Women & Heart Disease Across the Lifespan (Part 3): Older Women


During this final installment of our 3 part series about women and heart disease we will be focusing on heart problems older women are more likely to experience. Some of the things we will discuss are heart failure, diastolic dysfunction, atrial fibrillation, aortic valve disease and sudden cardiac death.

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ICDs Not as Effective for Women



An implantable cardiac defibrillator (ICD) is a small device that is implanted in the chest to help correct irregular life threatening heart rhythms (ventricular tachycardia or ventricular fibrillation).  When the heart starts beating abnormally the ICD delivers an electrical impulse to the heart to shock it back into a normal heart rhythm.  Patients with a weakened heart muscle (congestive heart failure) due to irregular pathways of caused by a heart attack, cardiomyopathy or high blood pressure are at risk for irregular heart rhythms.  Research studies have shown that patients with irregular heart rhythms (ventricular tachycardia, ventricular fibrillation) are less likely to die suddenly after they receive an ICD.  Many of these studies have included mostly men.  So what is the impact of ICDs on a woman’s survival?

 A study published in the Archives of Internal Medicine (2009) found that women with heart failure were just as likely to die with an ICD as women who did not receive the device.  Men in the study had a 22% lower risk of dying if they had an ICD.  But no benefit was observed in women with the ICD.  The researchers suggest that because women are less likely to die from sudden irregular heart rhythms than men they are less likely to benefit from an ICD.  Women are more likely to die from other causes.  Since this study looked at the risk of death from any cause the results need to be reviewed with caution.  Women who are candidates for an ICD should not be alarmed by the findings of this one study, clearly more data is needed.  Women need to discuss their individual benefits and risks with their physicians to determine the most appropriate treatment.

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Routine ECGs May Help Predict Sudden Cardiac Death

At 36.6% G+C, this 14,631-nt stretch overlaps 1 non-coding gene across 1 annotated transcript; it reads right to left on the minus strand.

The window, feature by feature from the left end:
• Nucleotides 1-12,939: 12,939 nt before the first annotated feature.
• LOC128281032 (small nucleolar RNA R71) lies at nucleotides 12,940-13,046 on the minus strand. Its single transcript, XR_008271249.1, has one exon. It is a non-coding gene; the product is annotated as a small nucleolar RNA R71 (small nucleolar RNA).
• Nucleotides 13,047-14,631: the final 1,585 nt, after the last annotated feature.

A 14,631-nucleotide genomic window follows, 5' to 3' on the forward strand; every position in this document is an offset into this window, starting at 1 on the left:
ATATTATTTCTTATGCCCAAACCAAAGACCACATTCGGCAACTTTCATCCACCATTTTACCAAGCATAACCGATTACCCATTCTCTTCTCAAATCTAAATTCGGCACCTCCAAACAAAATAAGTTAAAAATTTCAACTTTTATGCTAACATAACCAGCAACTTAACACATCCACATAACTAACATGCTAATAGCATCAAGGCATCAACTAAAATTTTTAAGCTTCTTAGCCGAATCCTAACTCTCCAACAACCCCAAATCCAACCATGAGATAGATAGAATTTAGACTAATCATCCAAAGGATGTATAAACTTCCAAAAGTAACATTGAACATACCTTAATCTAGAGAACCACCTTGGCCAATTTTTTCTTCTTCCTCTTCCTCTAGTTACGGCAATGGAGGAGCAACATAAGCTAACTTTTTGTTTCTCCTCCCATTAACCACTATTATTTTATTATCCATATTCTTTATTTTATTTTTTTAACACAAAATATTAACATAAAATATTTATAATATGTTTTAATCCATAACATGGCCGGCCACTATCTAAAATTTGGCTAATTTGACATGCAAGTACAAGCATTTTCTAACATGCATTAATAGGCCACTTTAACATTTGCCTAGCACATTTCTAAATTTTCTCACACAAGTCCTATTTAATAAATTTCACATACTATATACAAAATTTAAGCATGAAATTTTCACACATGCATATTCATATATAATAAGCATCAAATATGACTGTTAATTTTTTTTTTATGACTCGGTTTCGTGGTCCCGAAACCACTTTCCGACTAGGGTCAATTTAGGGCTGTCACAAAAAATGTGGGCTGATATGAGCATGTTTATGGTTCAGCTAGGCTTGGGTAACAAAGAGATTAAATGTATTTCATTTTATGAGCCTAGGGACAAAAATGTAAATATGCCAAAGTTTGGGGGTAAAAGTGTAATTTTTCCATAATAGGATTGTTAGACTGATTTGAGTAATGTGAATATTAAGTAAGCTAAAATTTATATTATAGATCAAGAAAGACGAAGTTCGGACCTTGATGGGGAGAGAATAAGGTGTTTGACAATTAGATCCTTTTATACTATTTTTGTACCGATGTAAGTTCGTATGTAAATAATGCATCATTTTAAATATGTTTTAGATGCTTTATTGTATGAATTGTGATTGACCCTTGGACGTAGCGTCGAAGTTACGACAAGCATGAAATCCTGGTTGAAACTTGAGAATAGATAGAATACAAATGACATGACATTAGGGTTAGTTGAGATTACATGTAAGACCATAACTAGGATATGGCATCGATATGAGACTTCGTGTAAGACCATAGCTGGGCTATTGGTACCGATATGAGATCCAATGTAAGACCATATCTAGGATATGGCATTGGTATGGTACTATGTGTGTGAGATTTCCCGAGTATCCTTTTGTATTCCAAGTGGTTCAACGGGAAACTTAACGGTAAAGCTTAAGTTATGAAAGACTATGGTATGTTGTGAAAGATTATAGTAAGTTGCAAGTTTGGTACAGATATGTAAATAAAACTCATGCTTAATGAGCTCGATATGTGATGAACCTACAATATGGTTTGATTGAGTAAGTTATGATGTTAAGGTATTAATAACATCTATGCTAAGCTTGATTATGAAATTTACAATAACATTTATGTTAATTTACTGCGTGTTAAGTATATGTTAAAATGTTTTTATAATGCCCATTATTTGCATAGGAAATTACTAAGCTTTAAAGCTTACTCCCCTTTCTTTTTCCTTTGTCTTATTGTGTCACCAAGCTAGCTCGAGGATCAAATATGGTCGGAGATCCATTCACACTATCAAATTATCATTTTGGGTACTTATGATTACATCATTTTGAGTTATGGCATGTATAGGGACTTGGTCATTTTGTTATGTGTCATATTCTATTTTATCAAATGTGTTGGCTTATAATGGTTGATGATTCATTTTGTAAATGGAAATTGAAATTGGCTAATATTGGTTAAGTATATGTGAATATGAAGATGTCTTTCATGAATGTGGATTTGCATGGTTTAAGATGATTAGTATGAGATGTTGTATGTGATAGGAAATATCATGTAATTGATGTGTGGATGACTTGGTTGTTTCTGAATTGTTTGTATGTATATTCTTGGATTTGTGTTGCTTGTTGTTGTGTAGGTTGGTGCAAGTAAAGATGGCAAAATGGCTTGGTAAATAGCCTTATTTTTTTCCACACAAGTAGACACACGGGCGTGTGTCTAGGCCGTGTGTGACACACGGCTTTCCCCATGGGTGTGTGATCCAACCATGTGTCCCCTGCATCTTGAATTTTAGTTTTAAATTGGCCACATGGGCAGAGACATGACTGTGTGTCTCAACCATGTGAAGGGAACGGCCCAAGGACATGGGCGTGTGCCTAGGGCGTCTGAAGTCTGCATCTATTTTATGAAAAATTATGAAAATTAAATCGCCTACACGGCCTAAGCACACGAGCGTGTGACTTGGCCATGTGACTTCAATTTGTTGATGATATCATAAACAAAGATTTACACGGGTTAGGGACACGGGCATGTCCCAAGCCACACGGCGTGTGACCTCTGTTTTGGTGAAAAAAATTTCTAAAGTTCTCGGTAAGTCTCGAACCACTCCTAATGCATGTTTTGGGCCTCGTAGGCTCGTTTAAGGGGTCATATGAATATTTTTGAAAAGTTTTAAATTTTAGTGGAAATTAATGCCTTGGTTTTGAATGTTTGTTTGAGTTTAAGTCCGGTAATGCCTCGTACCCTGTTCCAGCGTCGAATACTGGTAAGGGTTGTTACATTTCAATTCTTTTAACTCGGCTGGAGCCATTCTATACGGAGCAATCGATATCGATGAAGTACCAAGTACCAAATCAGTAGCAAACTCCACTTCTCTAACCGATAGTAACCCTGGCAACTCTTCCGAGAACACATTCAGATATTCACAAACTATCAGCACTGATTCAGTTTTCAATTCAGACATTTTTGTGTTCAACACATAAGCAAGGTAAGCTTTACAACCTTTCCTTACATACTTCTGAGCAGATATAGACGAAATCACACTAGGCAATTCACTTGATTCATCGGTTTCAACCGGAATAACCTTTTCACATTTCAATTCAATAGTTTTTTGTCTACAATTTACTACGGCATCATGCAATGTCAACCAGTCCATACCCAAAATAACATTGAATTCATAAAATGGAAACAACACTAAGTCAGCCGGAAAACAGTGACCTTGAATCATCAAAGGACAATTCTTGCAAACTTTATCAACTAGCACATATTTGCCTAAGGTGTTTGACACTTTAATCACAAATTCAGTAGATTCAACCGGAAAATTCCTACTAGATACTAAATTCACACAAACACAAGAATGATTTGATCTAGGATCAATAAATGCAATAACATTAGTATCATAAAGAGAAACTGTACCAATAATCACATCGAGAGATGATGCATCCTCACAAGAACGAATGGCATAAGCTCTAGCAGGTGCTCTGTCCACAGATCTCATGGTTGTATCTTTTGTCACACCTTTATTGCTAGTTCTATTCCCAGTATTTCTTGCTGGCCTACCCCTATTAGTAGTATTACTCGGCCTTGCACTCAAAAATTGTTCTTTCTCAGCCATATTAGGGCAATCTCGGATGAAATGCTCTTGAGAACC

12 lead ECG

ECGs should be a routine part of every adult’s annual physical exam.  ECGs can help identify heart muscle damage, heart enlargement and irregular heart rhythms.  A new study published in the August 2009 edition of The European Heart Journal states that ECGs may also be able to help identify people at risk for Sudden Cardiac Death (SCD).  The study suggests that increases in the QRS duration (the electrical activity from the ventricles, which are the bottom chambers of the heart) are significant predictors of SCD.  The researchers in this study excluded patients with known causes of SCD (i.e.: bundle branch blocks or hypertrophy which is an enlargement of the heart muscle).  

This is an interesting initial evaluation that needs to be investigated further but again stresses the importance of routine yearly exams.  Men and women with a family history of SCD, stroke and heart disease especially may benefit from this routine screening.  We just need to make sure our health care providers are aware of this relatively new predictor of SCD and send people on for further evaluation.

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Does Sudden Death Run in the Family?



Sudden cardiac death (SCD) is the term used when someone dies suddenly from an irregular heart rhythm.  Experts stated that approximately 10% of SCD is the result of an inherited heart condition. When a man or women under fifty years old died suddenly, autopsy results revealed that an inherited heart disorder was frequently present.  Sudden cardiac death is one of the leading causes of death among young people, claiming approximately 3,000 lives per year.

 The important message here is that first-degree relatives of SCD need to be screened for the presence of an inherited cardiac abnormality.  Some inherited disorders can be managed with medications and lifestyle changes while others may require electrical devices (internal cardioverter defibrillator or ICD) or interventional procedures like a catheter ablation.

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Triathletes: More Sudden Death than Marathon Runners


 AB24223With the recent push for increased physical activity, participation in triathlons has dramatically increased. Triathlons consist of a three-sport endurance event consisting of swimming, cycling and running. Many people who participate in these events come from a strong background in one of the sports and then train for the other two legs. A recent study demonstrated that the risk of sudden death in the triathlon was 1.5 per 100,000 participants. The study included 922,810 participants. There were a total of 14 deaths, 11 in men and 3 in women. Thirteen of the deaths occurred during the swimming leg of the race and were initially thought to be from drowning. Autopsies were performed on 6 of the 13 swimming deaths and underlying cardiovascular disease was found in 4 of them. Some possible reasons for the swim being the most dangerous leg included: cold water causing irregular heart rhythms, the inability for the athlete to stop and rest when he/she is in trouble and just inexperience in the water. The different triathlon distances did not have an effect on the death rates. In comparison, a study of 3 million marathon runners showed the sudden cardiac death rate to be 0.8 per 100,000 participants (almost ½ of the triathlon rate).